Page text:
Very unspiritual, I thought but had sense enough not to say. I mean, really, all this drama over the death of dear old Fido or an ancient cat.
I grant myself credit for having a little sense and understanding that folks in their weak humanity can get attached to their pets, some even moreso than their family. After all, it is often said that unlike your spouse or kids, your dog is always happy to see you and your cat is at least consistently tolerant of you.
Then about 15 years ago we got a teacup yorkie, Tori, about five pounds of pooch and very cute. Yap, yap, yap.
The little canine was an inside pet, considerable trouble with that, who would make an occasional foray outside. Once, the idiot dog wandered down to the highway in front of my house, stood squarely on the center line and watched the traffic whiz by. Some kind soul observed that a cute little dog with a pink bow in her hair didn't belong there, retrieved her, and brought her up to the house.
Fifteen years is about the upper limit for this type dog and a short time ago was D-day for the beloved pooch. You know what the "D" is, I can't bring my gnarled fingers to type it.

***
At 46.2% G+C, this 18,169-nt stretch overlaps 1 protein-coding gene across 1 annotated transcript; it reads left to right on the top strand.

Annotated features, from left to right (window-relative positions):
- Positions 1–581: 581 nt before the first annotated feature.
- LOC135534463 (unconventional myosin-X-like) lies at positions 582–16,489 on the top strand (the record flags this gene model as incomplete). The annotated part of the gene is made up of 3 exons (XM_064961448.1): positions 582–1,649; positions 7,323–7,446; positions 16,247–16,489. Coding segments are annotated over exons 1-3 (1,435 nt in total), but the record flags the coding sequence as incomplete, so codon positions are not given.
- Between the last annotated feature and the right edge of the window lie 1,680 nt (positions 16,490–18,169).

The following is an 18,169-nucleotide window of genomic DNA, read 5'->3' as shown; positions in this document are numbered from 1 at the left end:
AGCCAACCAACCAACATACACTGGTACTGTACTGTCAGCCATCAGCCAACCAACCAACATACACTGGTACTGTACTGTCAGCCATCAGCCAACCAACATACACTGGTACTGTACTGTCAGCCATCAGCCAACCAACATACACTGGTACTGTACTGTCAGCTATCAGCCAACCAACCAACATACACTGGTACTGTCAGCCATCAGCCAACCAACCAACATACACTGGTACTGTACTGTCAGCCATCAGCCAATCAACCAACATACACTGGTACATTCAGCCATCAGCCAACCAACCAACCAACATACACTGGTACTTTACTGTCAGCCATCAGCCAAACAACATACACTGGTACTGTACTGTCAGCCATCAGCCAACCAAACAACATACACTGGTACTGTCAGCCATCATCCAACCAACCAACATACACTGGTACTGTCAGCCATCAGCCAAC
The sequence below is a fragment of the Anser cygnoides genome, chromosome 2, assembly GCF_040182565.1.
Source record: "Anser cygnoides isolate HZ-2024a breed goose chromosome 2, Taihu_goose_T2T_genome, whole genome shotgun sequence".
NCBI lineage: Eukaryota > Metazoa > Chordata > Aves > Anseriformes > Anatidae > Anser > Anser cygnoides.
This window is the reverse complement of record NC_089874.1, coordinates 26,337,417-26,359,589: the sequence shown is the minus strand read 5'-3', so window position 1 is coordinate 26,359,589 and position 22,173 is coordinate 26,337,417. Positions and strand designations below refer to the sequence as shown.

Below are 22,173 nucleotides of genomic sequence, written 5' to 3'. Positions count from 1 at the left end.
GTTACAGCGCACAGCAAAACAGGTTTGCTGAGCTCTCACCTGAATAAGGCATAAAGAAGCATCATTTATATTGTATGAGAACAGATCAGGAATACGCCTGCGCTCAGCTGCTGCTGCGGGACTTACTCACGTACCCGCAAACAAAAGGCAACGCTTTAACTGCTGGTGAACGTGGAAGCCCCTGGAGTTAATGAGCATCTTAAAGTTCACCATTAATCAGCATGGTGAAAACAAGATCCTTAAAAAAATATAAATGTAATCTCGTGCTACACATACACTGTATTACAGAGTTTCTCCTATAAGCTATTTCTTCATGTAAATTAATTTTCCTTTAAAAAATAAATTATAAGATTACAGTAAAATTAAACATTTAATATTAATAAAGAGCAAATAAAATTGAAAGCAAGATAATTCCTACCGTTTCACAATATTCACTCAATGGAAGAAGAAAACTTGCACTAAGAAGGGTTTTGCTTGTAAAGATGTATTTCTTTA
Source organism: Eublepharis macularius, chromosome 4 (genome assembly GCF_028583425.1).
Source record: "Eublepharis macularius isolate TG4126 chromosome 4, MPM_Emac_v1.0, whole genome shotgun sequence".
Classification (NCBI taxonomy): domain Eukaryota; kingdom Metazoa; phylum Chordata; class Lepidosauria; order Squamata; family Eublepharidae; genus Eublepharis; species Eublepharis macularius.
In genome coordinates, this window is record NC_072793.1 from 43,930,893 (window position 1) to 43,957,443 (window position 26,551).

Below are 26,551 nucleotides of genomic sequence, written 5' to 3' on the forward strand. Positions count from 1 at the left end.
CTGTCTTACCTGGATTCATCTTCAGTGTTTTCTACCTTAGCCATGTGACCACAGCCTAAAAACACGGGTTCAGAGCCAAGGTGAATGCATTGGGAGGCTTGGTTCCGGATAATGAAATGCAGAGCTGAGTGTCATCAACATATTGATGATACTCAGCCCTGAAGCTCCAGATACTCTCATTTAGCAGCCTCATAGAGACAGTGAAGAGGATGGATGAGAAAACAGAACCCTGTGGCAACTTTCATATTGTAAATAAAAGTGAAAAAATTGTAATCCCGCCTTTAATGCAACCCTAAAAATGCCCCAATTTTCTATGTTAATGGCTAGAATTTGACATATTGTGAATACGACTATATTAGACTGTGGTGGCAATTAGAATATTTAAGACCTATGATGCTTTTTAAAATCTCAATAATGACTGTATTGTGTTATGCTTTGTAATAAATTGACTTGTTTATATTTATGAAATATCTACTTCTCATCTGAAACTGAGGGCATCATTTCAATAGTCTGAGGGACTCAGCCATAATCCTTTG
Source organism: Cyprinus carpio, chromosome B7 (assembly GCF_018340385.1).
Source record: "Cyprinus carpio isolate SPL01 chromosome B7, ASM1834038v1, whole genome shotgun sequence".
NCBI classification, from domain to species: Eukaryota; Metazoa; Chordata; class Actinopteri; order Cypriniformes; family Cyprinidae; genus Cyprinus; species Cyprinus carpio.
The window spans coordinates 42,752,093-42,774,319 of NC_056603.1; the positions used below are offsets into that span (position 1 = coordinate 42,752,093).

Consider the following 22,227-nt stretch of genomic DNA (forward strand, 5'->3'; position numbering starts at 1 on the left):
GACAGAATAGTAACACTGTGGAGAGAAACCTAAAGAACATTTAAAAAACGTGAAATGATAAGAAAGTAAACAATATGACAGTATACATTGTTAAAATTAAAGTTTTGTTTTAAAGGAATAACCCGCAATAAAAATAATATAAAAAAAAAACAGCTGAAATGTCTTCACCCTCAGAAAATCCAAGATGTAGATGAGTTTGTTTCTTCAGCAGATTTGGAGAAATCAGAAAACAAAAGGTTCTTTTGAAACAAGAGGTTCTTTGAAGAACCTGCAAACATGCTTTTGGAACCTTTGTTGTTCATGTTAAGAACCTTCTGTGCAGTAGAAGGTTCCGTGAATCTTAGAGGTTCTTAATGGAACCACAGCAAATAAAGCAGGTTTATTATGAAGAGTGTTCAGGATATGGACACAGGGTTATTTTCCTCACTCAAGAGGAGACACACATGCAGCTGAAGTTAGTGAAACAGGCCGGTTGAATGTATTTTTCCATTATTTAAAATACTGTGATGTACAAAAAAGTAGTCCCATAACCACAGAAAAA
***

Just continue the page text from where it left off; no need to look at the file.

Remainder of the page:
Sure, the dog was almost blind, deaf, and couldn't smell much. She diddn't do much aside from sleep, whine, eat a little, and bump into walls and furniture. I thought about leaving the door to the basement steps open...just to see if...nah...can't do that.
So, off she went to the grand celestial place to join the great pets of the past. Some dogs I have known are surely in dog hades. Tori is assuredly in dog heaven. Boo hoo.
July was a rather sad month in several ways. We said goodbye to one child and famly, including a granddaughter who are eventually headed overseas. Another child off at seminary.
Rather quiet house.
Sometimes SBC politics isn't the most important thing going on.
So long, pooch.